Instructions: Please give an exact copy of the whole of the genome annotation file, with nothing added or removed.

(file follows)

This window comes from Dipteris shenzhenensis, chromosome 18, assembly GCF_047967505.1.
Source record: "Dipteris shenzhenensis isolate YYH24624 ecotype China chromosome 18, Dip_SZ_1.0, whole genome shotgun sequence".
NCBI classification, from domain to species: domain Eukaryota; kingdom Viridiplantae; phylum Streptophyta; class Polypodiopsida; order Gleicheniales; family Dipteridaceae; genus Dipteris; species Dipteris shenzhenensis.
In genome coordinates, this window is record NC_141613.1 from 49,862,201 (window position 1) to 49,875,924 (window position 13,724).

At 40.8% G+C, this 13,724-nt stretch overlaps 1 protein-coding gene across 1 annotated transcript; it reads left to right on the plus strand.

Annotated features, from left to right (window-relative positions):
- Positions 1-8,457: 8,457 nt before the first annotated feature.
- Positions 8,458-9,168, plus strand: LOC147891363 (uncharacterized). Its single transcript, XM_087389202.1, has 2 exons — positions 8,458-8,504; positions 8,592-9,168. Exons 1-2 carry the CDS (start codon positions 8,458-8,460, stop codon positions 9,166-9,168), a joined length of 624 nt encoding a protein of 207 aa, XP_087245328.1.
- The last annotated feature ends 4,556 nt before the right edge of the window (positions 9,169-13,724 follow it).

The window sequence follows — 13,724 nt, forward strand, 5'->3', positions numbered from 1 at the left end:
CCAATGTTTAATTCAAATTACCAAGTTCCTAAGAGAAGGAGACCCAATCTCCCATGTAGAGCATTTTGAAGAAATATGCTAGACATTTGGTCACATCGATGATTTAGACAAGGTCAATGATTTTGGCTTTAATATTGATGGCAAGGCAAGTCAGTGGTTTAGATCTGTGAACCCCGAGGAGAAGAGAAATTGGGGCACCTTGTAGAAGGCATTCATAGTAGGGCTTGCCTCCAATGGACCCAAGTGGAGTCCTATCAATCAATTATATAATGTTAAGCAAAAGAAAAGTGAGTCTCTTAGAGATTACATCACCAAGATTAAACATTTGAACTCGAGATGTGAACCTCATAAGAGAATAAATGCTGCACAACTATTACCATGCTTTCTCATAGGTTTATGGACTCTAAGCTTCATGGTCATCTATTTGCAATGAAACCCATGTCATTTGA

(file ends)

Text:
This window comes from Dipteris shenzhenensis, chromosome 18, assembly GCF_047967505.1.
Source record: "Dipteris shenzhenensis isolate YYH24624 ecotype China chromosome 18, Dip_SZ_1.0, whole genome shotgun sequence".
NCBI classification, from domain to species: domain Eukaryota; kingdom Viridiplantae; phylum Streptophyta; class Polypodiopsida; order Gleicheniales; family Dipteridaceae; genus Dipteris; species Dipteris shenzhenensis.
In genome coordinates, this window is record NC_141613.1 from 49,862,201 (window position 1) to 49,875,924 (window position 13,724).

At 40.8% G+C, this 13,724-nt stretch overlaps 1 protein-coding gene across 1 annotated transcript; it reads left to right on the plus strand.

Annotated features, from left to right (window-relative positions):
- Positions 1-8,457: 8,457 nt before the first annotated feature.
- Positions 8,458-9,168, plus strand: LOC147891363 (uncharacterized). Its single transcript, XM_087389202.1, has 2 exons — positions 8,458-8,504; positions 8,592-9,168. Exons 1-2 carry the CDS (start codon positions 8,458-8,460, stop codon positions 9,166-9,168), a joined length of 624 nt encoding a protein of 207 aa, XP_087245328.1.
- The last annotated feature ends 4,556 nt before the right edge of the window (positions 9,169-13,724 follow it).

The window sequence follows — 13,724 nt, forward strand, 5'->3', positions numbered from 1 at the left end:
CCAATGTTTAATTCAAATTACCAAGTTCCTAAGAGAAGGAGACCCAATCTCCCATGTAGAGCATTTTGAAGAAATATGCTAGACATTTGGTCACATCGATGATTTAGACAAGGTCAATGATTTTGGCTTTAATATTGATGGCAAGGCAAGTCAGTGGTTTAGATCTGTGAACCCCGAGGAGAAGAGAAATTGGGGCACCTTGTAGAAGGCATTCATAGTAGGGCTTGCCTCCAATGGACCCAAGTGGAGTCCTATCAATCAATTATATAATGTTAAGCAAAAGAAAAGTGAGTCTCTTAGAGATTACATCACCAAGATTAAACATTTGAACTCGAGATGTGAACCTCATAAGAGAATAAATGCTGCACAACTATTACCATGCTTTCTCATAGGTTTATGGACTCTAAGCTTCATGGTCATCTATTTGCAATGAAACCCATGTCATTTGA